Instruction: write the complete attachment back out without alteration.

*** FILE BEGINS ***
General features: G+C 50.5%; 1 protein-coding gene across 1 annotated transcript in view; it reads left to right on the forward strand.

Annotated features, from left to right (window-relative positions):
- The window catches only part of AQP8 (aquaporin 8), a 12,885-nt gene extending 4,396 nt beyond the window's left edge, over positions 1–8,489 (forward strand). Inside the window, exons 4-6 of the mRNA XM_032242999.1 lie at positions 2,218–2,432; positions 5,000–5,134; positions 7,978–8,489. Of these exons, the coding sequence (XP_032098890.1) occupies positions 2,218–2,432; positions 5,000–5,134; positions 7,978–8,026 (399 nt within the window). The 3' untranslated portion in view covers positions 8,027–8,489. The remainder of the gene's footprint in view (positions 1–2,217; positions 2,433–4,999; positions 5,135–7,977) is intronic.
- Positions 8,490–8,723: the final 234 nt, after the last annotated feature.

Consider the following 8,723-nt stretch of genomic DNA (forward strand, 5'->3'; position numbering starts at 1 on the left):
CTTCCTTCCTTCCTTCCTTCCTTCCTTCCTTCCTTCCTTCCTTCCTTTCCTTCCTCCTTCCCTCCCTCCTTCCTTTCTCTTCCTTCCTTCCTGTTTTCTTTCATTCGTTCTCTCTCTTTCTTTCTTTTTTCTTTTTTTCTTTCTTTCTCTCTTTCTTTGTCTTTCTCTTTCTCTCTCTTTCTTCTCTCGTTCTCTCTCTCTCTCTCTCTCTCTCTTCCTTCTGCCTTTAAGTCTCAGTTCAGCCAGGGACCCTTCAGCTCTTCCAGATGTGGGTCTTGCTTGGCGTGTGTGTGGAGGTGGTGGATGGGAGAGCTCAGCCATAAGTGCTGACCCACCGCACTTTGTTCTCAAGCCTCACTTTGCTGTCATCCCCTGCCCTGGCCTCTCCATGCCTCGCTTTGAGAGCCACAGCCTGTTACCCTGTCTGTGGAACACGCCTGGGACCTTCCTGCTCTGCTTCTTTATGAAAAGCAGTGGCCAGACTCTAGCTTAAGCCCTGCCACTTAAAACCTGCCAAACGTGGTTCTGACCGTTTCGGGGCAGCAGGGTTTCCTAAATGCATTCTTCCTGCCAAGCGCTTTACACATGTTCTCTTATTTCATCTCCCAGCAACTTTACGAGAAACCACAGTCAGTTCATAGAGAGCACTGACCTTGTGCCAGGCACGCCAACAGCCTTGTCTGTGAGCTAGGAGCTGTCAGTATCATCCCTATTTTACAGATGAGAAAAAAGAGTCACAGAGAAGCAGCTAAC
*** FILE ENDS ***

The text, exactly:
General features: G+C 50.5%; 1 protein-coding gene across 1 annotated transcript in view; it reads left to right on the forward strand.

Annotated features, from left to right (window-relative positions):
- The window catches only part of AQP8 (aquaporin 8), a 12,885-nt gene extending 4,396 nt beyond the window's left edge, over positions 1–8,489 (forward strand). Inside the window, exons 4-6 of the mRNA XM_032242999.1 lie at positions 2,218–2,432; positions 5,000–5,134; positions 7,978–8,489. Of these exons, the coding sequence (XP_032098890.1) occupies positions 2,218–2,432; positions 5,000–5,134; positions 7,978–8,026 (399 nt within the window). The 3' untranslated portion in view covers positions 8,027–8,489. The remainder of the gene's footprint in view (positions 1–2,217; positions 2,433–4,999; positions 5,135–7,977) is intronic.
- Positions 8,490–8,723: the final 234 nt, after the last annotated feature.

Consider the following 8,723-nt stretch of genomic DNA (forward strand, 5'->3'; position numbering starts at 1 on the left):
CTTCCTTCCTTCCTTCCTTCCTTCCTTCCTTCCTTCCTTCCTTCCTTTCCTTCCTCCTTCCCTCCCTCCTTCCTTTCTCTTCCTTCCTTCCTGTTTTCTTTCATTCGTTCTCTCTCTTTCTTTCTTTTTTCTTTTTTTCTTTCTTTCTCTCTTTCTTTGTCTTTCTCTTTCTCTCTCTTTCTTCTCTCGTTCTCTCTCTCTCTCTCTCTCTCTCTTCCTTCTGCCTTTAAGTCTCAGTTCAGCCAGGGACCCTTCAGCTCTTCCAGATGTGGGTCTTGCTTGGCGTGTGTGTGGAGGTGGTGGATGGGAGAGCTCAGCCATAAGTGCTGACCCACCGCACTTTGTTCTCAAGCCTCACTTTGCTGTCATCCCCTGCCCTGGCCTCTCCATGCCTCGCTTTGAGAGCCACAGCCTGTTACCCTGTCTGTGGAACACGCCTGGGACCTTCCTGCTCTGCTTCTTTATGAAAAGCAGTGGCCAGACTCTAGCTTAAGCCCTGCCACTTAAAACCTGCCAAACGTGGTTCTGACCGTTTCGGGGCAGCAGGGTTTCCTAAATGCATTCTTCCTGCCAAGCGCTTTACACATGTTCTCTTATTTCATCTCCCAGCAACTTTACGAGAAACCACAGTCAGTTCATAGAGAGCACTGACCTTGTGCCAGGCACGCCAACAGCCTTGTCTGTGAGCTAGGAGCTGTCAGTATCATCCCTATTTTACAGATGAGAAAAAAGAGTCACAGAGAAGCAGCTAAC